• Can you spot what might be wrong here?Click to advance slide.
  • Remember you did the last preflight!!!Click to advance slide.
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  • Distractions are on the largest factors in forgetting items on a preflight inspection. Conversations and phone calls should be eliminated during the preflight. Use of a checklist will assist in not forgetting an item. If you are inadvertently interrupted always go back a few steps and restart the inspection from there. Always do the inspection in an orderly manner. Do not perform it haphazard going from one end of the aircraft to the other, side to side then back to the middle. Keep it organized and sequential in approach just like the checklist. There should be nothing on your mind but the preflight. (Click)Carry a rag with you when inspecting the aircraft. Use it to clean off oil from surfaces so you can inspect the area. Oil and dirt can hide a multitude of problems. A bright flashlight is very important when inspecting areas like hinge lines and into dark areas of the fuselage and engine cowl. A flashlight is invaluable when trying to look at items when the sun is reflecting off of the rest of the aircraft. It helps illuminate the fasteners on the control surface hinges. The newer LED flashlights are very bright and consume very little battery power. (Click)Smart phones can utilize a flashlight app to turn the camera’s flash into a decent flashlight. Also if you see something you are not sure of you can take a picture of it and text or e-mail it to your mechanic for an opinion before you take off with a potential problem.Click to advance slide.
  • Always approach the preflight like you would if you were inspecting a new aircraft for the first time or before the first flight after maintenance has been performed. Keep your mind open to the identification of discrepancies. Your inspection should convince you the aircraft is safe for flight. Do not take the attitude that it was good the last time I looked at it so it must be good this time. Being complacent in how you do your preflight can lead to you not seeing a defect when one exists. How many more times must the dipstick be forgotten on the cowling or across the spinner hub? How many more fuel caps will be left unsecured or the tow bar still attached? These are all things that happen but they are also things that are on the preflight checklist. Why are they continually missed? (Click)Have a plan if you need a mechanic. Keep the phone number of your mechanic or the mechanic for the rental aircraft handy. You never know when you will need the AMT’s advise on an issue found during preflight. Remember your smart phone. Take a picture if you have to and send it to the AMT for an opinion. If you are in doubt of the condition of the aircraft do not fly it. (Click)Have a plan “B”. Always have an alternate plan in case you find a grounding item. Drive if you have to go to the original destination. Always let your passengers know that if an issue was to arrive that the group would be taking alternate transportation. If the issue arises while at an interim stop or prior to the return leg of the trip and the aircraft can not be repaired immediately that you would be using some form of alternate transportation. Be prepared to spend the night if necessary. Make sure passengers or family is aware of the safety factors in preflight and that you will make the right decision even if it is inconvenient. Do not risk flying an aircraft that is unairworthy.Click to advance slide.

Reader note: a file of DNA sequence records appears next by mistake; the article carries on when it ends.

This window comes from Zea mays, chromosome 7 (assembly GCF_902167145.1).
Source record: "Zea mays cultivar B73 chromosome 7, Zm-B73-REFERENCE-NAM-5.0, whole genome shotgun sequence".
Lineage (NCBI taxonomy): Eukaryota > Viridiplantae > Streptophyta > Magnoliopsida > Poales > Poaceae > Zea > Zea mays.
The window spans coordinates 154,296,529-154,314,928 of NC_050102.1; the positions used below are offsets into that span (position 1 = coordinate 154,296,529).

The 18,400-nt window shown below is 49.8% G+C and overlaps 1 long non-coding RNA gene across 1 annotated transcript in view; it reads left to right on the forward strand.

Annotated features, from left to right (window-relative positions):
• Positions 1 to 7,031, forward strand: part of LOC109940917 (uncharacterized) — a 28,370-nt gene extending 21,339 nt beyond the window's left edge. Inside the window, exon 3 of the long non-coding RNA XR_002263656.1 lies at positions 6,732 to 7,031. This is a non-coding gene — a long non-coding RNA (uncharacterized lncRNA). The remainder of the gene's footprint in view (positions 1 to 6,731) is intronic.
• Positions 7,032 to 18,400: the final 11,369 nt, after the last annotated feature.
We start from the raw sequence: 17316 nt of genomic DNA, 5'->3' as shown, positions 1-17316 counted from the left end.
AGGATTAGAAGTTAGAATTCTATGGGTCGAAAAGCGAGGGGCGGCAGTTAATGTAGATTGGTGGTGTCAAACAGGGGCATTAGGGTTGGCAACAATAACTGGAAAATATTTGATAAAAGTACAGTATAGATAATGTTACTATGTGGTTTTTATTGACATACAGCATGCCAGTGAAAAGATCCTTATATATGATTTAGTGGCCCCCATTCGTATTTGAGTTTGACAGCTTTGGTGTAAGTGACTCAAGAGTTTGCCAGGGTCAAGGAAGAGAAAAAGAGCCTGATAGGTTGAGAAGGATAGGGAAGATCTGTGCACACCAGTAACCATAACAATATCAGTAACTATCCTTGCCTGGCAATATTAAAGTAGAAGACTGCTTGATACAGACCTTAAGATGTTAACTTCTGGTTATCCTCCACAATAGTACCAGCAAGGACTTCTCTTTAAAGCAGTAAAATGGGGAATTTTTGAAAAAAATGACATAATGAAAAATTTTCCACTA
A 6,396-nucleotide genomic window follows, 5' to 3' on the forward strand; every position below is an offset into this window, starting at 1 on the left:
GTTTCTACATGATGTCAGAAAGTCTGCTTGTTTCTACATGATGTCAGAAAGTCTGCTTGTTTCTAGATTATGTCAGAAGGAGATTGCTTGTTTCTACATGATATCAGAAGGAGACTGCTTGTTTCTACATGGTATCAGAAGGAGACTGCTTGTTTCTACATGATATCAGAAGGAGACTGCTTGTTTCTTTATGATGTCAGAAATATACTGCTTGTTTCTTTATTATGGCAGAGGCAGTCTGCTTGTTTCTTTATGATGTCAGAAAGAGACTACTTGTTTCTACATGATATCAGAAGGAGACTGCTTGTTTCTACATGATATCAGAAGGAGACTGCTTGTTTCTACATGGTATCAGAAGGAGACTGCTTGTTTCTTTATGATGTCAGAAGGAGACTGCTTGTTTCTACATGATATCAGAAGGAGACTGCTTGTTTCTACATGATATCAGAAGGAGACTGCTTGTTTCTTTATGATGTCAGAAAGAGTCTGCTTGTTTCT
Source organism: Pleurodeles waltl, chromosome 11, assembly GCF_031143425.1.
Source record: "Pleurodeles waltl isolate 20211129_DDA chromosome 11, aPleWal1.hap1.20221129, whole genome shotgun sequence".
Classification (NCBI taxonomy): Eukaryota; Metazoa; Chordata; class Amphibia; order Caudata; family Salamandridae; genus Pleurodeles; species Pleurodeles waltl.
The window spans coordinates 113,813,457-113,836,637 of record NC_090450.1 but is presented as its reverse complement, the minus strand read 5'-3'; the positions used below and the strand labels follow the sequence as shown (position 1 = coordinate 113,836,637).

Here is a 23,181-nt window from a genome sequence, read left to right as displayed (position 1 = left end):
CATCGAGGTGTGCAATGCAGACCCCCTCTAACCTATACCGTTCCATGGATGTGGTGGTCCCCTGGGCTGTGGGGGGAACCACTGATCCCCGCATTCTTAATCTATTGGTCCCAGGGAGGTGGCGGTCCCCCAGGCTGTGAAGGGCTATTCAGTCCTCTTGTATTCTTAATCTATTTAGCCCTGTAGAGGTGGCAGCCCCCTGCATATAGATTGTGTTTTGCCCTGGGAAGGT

• The pilot should always try to fuel their own aircraft. This will help ensure the correct grade and quantity is delivered. If you can not fuel the aircraft at least supervise the activity to ensure the proper grade and quantity is delivered. Try to park the aircraft on a level spot to ensure even fueling or to ensure the tanks are indeed topped off. Fueling on an uneven surface can give erroneous fuel level indications. (Click)After each flight the pilot should perform a post flight inspection of the aircraft. The pilot should walk around the aircraft looking for anything out of the ordinary following a flight. The pilot should look for oil leaks, missing fasteners, damage from bird strikes, etc. It is much easier to have items repaired after a flight than trying to get things fixed prior to the next flight. There is the possibility of no AMTs being available to make the repairs if you find discrepancies on your preflight on a weekend. It is a good idea to clean the airplane at this time and to verify all fluid levels. (Click)If you are waiting for your aircraft during maintenance do not rush the AMT or get in their way. This could lead to errors that may have devastating results. If the work involves correcting discrepancies, make sure they are resolved and signed off. Do not try to perform your preflight while maintenance is being performed. This should raise a red flag to anyone seeing it take place. Make certain the AMT has released the aircraft and you have verified it is ready . Remember it is the owner/operator’s responsibility to ensure the appropriate log book entries have been made for the maintenance performed. Get a briefing from the AMT about the work performed and if that works would affect a change in the preflight inspection or any inflight operations. Make certain the aircraft is airworthy.Click to advance slide.
  • When performing a preflight after maintenance has been completed be especially vigilant in looking for items that may have been left behind. Look for tools, rags, fluid spills, missing fasteners, etc. Verify proper operation of the flight controls/systems after maintenance was performed on those areas. The pilot should verify all maintenance record entries have been made including annual/100 hour inspections, ADs, ELT, etc. If you are renting the aircraft try to schedule time in advance of the flight for your review. Clear communication with the AMT is essential. (Cllick)You have been provided an Advanced Preflight M-pamphlet for your reference. This pamphlet goes into detail about how to do a thorough records review. Developing your additional items checklist and some additional resources.Click to advance slide.